2003 Conference Proceedings

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Beatrice C. Babbitt, Ph. D.
Associate Professor Special Education
University of Nevada, Las Vegas
Email: babbitt@unlv.edu

The role of assistive technology in the lives and education of individuals with disabilities is gradually increasing in scope and depth. This is happening because assistive technology provides necessary and useful tools for communication, mobility, access to information, learning, employment and functional activity for many individuals with disabilities. Yet instruction in assistive technology is not readily available in general and is specifically missing from many teacher preparation programs. It can be argued that a research-based approach to training delivery can be an important part of developing quality AT programs that reach the audience of professionals who seek advanced training in assistive technology.

The need for qualified personnel in AT will only increase in the foreseeable future. In the over 17,000 K-12 school districts in the United States, assistive technology must be considered for every student with a disability. It is reasonable to assume that one or more professionals with training in AT will be needed in each of these districts to assess students and deliver AT services. In addition, the need for AT professionals is growing outside educational settings as individuals with disabilities increase in number as the baby boomers age and individuals live to more advanced ages.

Training programs in assistive technology must meet high standards while responding to professional development needs. Duncan (2000) describes the need for competencies in assessment, training, family involvement, organizational policy, and funding. In addition, basic information about available technologies and their use in meeting goals must be incorporated.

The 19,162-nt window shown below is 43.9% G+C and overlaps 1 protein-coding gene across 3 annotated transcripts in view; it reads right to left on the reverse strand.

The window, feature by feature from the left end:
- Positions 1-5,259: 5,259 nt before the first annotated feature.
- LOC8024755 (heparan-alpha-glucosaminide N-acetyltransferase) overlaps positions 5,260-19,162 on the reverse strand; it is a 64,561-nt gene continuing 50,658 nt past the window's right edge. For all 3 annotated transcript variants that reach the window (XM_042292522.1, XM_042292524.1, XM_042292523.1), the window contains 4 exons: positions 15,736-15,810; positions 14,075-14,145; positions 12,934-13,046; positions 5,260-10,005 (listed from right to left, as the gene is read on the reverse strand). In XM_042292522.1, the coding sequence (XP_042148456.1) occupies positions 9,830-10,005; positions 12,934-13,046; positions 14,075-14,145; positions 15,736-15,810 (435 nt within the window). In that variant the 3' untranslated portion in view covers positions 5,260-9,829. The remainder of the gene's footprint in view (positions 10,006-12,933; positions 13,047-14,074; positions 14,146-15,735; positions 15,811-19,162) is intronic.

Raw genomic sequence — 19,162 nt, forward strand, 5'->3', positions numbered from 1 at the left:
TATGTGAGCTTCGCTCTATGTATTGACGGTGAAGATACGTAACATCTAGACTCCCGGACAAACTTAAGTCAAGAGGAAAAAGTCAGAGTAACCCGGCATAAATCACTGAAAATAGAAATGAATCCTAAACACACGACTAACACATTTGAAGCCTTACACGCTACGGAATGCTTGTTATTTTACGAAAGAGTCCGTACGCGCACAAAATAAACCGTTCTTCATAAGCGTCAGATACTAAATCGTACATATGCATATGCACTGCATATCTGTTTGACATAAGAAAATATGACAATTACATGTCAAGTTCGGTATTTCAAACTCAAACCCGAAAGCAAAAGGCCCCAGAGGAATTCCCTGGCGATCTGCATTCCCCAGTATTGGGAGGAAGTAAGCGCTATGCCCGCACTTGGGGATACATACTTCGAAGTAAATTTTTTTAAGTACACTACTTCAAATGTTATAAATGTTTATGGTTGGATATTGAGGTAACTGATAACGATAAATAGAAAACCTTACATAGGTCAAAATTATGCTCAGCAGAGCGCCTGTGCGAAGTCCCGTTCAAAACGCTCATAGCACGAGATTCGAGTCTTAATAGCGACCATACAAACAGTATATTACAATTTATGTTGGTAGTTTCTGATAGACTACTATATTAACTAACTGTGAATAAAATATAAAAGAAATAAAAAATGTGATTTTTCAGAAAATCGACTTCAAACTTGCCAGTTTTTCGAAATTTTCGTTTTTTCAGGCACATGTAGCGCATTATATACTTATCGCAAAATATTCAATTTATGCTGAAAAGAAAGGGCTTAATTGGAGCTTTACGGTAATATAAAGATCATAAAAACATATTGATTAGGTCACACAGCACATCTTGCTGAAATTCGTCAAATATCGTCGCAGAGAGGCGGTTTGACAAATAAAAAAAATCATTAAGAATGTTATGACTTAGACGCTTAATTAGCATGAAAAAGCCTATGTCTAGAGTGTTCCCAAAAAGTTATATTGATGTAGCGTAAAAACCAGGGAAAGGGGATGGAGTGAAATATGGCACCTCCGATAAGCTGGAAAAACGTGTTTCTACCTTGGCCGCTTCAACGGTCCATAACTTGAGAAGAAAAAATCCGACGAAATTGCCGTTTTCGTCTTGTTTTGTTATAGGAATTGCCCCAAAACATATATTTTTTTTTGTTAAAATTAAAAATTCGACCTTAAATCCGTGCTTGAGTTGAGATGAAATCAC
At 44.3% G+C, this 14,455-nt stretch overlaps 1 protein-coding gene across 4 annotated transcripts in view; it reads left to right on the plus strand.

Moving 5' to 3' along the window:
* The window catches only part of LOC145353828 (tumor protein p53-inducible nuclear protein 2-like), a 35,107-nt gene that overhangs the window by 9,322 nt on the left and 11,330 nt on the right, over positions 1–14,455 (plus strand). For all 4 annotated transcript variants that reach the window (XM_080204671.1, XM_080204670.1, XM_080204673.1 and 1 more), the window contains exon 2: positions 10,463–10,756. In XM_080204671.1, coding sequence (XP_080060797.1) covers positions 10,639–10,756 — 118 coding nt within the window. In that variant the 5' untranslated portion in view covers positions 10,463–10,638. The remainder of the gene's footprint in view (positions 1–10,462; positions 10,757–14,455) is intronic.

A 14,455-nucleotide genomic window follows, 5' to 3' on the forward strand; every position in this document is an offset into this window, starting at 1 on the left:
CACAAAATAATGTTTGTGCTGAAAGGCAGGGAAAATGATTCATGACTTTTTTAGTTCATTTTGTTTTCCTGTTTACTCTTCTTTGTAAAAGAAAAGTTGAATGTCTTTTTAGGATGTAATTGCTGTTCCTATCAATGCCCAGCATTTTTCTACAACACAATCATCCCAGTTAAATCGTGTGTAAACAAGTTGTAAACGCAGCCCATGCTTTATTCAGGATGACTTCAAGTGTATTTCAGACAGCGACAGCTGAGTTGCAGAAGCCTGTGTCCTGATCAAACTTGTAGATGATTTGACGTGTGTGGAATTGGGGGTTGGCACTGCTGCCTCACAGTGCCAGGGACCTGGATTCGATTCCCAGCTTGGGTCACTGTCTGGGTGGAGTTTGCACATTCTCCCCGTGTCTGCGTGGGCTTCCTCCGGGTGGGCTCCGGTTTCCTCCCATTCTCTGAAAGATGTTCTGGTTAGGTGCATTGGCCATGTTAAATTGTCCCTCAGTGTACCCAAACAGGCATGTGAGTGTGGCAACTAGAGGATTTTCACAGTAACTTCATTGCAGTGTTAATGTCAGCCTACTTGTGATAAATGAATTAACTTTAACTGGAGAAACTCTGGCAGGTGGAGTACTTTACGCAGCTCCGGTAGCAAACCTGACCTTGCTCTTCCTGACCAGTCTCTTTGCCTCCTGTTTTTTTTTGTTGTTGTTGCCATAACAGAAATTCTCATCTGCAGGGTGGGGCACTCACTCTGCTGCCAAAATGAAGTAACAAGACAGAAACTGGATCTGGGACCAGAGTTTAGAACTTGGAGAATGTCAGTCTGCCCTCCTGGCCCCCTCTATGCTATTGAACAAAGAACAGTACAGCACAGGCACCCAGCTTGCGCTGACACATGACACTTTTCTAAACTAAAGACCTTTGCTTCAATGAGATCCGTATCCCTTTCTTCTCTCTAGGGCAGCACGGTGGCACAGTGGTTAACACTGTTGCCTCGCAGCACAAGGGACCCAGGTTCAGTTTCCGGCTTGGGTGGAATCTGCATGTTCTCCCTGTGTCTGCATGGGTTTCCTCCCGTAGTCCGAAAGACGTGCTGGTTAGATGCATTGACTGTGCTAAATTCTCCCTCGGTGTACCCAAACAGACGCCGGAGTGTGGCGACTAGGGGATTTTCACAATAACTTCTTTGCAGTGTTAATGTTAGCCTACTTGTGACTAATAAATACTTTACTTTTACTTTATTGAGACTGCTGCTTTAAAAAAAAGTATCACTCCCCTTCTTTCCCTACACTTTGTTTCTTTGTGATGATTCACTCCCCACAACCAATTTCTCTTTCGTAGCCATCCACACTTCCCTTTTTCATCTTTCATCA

Training programs may differ somewhat based on the expected employment outcomes for participants. This paper will describe one program that was developed to fill the gap in professional training for educational professionals at the advanced graduate degree level - a concentration in assistive technology leading to an Educational Specialist degree in Special Education at the University of Nevada, Las Vegas. Importantly, this program is available nationally, using a web-based distance education delivery model. It incorporates important AT content, and integrates what we know about adult learners and effective distance instruction.

The UNLV program incorporates a 36 credit emphasis in assistive technology in an advanced degree in Special Education. Candidates come to the program with a master's degree in special education, speech and language, OT, PT or a related field. Content-based coursework, research projects and a professional paper are requirements of the program.

The program combines a web-based distance education format with multi-media learning materials. Course syllabi, calendars, library services, supplementary resources, and instructor and student communication are accessed primarily through Web-CT. Major course readings, videos, and interactive computer activities are provided through a multi-media learning kit that replaces a traditional textbook.